Get HTTP Headers

Get HTTP Headers

Debug Websites Remotely: Check HTTP Headers by URL

When you're working around websites, either as a developer, a security expert, or just someone curious about the back-end of your favorite sites, understanding the kind of information these websites are sharing without displaying it directly on your screen is quite crucial. This includes details like what kind of server they're running on, the type of content they're delivering, how they handle cache, and much more. All of this information is bundled up and sent through what we call HTTP headers. These are the first pieces of information exchanged between your web browser and the website's server before any actual content like the webpage itself is sent over.

Now, imagine you had a simple, straightforward tool that could fetch this hidden info for you without needing any technical skills or special software. That's exactly what the tool available at [Get HTTP Headers] offers. This online service is like a magic window into the backend of any website you're curious about. Here's a little guide on how to use it and what you can discover with it.

How to Use It

The process couldn't be easier. First, you just navigate to the website by clicking on the provided link or copying it into your browser. Once there, you'll see a simple input field waiting for you. Here, you type or paste the URL (the web address) of the site you want to peek into. Found right next to this field is a 'Submit' button. Press it, and the tool does its thing, fetching the information you're after.

What You Get

In a matter of seconds, you'll be looking at a list of HTTP headers. But what are these, and why should you care? Let's break down some of the key headers you might see and what they reveal:

  • HTTP Status: This tells you the response status. A "200 OK" means the site is up and running smoothly, while a "404 Not Found" means the page doesn't exist.
  • Server: Here, you learn about the server technology the site is using. This could be Apache, Nginx, or something else.
  • Date: It shows the current date and time according to the server.
  • Content-Type: This indicates what kind of content the server is sending back. It could be text/html for regular web pages, application/json for APIs, and so on.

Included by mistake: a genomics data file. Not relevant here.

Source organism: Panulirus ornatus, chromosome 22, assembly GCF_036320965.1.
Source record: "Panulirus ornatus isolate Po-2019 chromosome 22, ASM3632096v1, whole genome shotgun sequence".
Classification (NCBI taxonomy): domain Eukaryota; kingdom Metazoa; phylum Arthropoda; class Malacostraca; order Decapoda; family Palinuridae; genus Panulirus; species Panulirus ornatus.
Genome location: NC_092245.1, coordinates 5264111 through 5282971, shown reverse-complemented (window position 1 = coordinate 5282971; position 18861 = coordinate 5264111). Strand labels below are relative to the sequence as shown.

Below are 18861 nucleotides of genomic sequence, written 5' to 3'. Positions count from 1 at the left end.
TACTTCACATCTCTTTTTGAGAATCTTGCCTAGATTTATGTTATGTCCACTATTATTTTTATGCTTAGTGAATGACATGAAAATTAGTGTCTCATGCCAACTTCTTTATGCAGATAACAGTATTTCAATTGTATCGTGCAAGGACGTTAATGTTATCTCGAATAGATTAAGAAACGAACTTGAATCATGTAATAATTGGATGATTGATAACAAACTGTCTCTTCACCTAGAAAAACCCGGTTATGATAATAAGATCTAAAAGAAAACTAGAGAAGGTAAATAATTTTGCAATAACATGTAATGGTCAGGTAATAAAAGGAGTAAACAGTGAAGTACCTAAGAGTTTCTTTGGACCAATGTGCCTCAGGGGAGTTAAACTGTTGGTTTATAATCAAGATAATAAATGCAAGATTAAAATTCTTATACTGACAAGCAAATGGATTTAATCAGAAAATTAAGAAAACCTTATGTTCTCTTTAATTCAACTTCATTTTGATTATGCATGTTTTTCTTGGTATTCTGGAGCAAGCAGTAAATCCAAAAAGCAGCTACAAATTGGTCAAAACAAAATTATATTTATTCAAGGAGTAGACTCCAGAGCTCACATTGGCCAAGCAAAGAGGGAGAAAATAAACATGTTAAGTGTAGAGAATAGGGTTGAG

• X-Powered-By: Sometimes, this reveals the technology stack behind the site. For instance, you might see something like "PHP/7.4.10".
  • Set-Cookie: If the site is setting any cookies in your browser, you'll find out here. Cookies are used for tracking, personalization, and session management.
  • Expires: This tells you when the content being sent to your browser is set to expire. It's a way for servers to control caching.
  • Cache-Control: Speaking of caching, this header provides directives on how the browser should cache the content.
  • Pragma: no-cache: This is another header related to caching, instructing browsers not to cache the content.
  • X-Frame-Options: This is a security feature to prevent clickjacking attacks by not allowing the page to be framed by other sites.
  • X-Content-Type-Options: This security header stops browsers from trying to guess the MIME type, which can prevent some types of attacks.

And More

Beyond these, there could be many other headers, each revealing something different about the website's backend configuration, security practices, and how it handles content. Some headers are standard, while others can be custom to the site's specific needs or the developers' preferences.

Using this free online tool to get HTTP headers is like having a backstage pass to any website. Whether you're doing it for professional reasons, to learn, or just out of curiosity, it's an easy and informative way to peek under the hood of the web.


Bruce Lam


Success is no accident. It is hard work, perseverance, learning, studying, sacrifice and most of all, love of what you are doing or learning to do.

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